8.5

Avengers: Age of Ultron

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<i>Avengers: Age of Ultron</i>

This has been said elsewhere, but the impressive thing about Marvel’s Avengers: Age of Ultron is how writer/director Joss Whedon takes a narrative that is absolutely packed with superheroes and their backstories and all the action in between, and never lets it all feel like it’s too much. At this point, another film of this magnitude could have easily devolved into a rambling, incoherent, 141-minute-long mess, but Whedon is able give each of these notable characters his or her moment to shine, imbuing them, every one, with legitimate emotional agency. Or so it seems: Whedon’s is a delicate juggling act, and it’s his nimble chops that are why Age of Ultron is yet another in massive, exciting success from the comic book studio.

In the wake of everything he and the Avengers have seen and encountered—threats from other galaxies, gods showing up on Earth, that sort of madness—Tony Stark (Robert Downey Jr.) attempts to create an artificially intelligent “suit of armor around the world.” His goal is to keep humanity safe from threats we can’t even imagine yet—because we all know how this sort of endeavor goes in movies. So Stark’s efforts don’t end well, their result being Ultron, a sinister AI robot (who’s voiced to creepy perfection by James Spader). This new villain decides that Earth’s Mightiest Heroes are the greatest threat to peace on said Earth, and he also happens to be the greatest enemy the superhero team has ever faced. Along with his magnificent cohorts—Captain America (Chris Evans), Black Widow (Scarlett Johansson), Hawkeye (Jeremy Renner), Thor (Chris Hemsworth) and Hulk (Mark Ruffalo)—Iron Man tracks Ultron across the world, attempting to neutralize the threat.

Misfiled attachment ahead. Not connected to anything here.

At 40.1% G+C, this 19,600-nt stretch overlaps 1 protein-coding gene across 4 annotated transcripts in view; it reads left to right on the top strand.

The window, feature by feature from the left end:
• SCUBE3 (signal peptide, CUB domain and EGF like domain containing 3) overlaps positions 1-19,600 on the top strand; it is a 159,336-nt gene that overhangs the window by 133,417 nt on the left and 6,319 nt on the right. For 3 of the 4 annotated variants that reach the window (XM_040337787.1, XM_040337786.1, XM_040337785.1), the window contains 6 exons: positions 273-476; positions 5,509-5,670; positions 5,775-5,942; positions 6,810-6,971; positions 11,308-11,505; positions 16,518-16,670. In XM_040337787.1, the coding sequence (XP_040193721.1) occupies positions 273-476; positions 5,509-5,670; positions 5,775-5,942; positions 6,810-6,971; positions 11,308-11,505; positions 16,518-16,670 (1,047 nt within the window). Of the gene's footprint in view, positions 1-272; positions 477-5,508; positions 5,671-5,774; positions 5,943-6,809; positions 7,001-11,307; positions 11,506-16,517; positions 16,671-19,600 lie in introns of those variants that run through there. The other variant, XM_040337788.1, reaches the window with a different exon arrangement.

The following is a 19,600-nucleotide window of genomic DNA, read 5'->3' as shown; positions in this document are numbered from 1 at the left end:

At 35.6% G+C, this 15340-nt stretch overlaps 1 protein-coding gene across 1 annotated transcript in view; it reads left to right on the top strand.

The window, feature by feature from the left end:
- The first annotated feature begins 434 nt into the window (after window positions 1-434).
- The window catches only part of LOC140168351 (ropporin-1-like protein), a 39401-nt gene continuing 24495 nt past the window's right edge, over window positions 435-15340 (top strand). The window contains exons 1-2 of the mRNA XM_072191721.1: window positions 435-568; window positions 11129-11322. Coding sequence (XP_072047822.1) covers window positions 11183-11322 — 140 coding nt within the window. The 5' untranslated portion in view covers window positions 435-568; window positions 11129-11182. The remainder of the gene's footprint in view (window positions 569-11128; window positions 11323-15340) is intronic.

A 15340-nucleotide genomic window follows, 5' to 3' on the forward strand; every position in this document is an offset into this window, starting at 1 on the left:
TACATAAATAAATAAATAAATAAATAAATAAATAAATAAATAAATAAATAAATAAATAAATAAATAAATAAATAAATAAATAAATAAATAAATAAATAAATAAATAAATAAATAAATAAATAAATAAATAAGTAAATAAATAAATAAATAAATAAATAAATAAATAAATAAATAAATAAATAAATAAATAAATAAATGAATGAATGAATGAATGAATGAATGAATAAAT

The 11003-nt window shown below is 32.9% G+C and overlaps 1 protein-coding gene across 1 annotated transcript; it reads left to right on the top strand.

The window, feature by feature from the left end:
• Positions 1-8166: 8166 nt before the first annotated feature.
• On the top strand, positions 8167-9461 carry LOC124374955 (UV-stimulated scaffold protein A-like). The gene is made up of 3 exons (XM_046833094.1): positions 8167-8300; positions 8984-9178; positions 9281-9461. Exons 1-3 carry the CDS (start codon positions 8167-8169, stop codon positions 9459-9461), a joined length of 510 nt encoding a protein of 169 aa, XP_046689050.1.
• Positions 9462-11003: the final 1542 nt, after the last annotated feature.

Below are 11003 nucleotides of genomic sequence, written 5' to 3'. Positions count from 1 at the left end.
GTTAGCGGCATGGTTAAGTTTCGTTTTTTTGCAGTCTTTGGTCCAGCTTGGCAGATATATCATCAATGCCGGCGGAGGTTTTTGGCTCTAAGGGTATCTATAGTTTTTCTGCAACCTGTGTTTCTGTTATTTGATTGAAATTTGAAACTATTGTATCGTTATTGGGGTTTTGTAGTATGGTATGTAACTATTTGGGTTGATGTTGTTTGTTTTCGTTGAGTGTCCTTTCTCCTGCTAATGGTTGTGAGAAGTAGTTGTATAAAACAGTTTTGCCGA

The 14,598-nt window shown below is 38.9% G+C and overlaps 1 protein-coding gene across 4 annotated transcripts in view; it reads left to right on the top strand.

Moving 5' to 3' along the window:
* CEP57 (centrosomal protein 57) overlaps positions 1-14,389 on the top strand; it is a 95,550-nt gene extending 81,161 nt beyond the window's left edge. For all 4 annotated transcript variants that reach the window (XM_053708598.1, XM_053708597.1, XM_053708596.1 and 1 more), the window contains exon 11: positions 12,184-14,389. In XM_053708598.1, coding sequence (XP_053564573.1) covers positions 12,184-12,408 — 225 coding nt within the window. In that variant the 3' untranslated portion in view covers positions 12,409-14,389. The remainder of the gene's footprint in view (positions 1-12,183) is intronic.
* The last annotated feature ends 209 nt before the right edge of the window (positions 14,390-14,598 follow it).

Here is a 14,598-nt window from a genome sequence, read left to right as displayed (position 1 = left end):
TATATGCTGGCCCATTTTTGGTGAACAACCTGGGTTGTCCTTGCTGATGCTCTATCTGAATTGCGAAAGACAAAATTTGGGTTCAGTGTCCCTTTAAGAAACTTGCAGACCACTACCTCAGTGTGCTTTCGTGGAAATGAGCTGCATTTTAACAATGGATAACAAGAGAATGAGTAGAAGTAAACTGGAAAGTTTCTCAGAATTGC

Unlike many big blockbuster action movies of late, Age of Ultron attempts to dig into the moral grey area of this kind of vigilante justice. After an early squabble wrecks the fictional city of Sokovia, the chaos and ruin the heroes helped cause weighs on them. Ultron eventually singles out the Avengers as the origins behind so many of humankind’s problems—and maybe he’s not wrong. Iron Man and Black Widow and Captain America are each doing what he or she thinks is right, but they find little to no agreement on what is or isn’t the correct approach. It’s a perilous path they follow together.

Age of Ultron gives damn near every member of the Marvel Cinematic Universe (hereafter: MCU) an appearance, like Don Cheadle’s War Machine and Anthony Mackie’s Falcon and JARVIS (Paul Bettany), Tony Stark’s digital butler who evolves into android The Vision. But it also introduces some new players that may be around for a while, like twins Pietro and Wanda Maximoff (Aaron Taylor-Johnson and Elizabeth Olsen), also known as Quicksilver and Scarlet Witch (though they’re never referred to by these monikers due to rights issues), or, as Maria Hill (Cobie Smulders) describes them: He’s fast and she’s weird.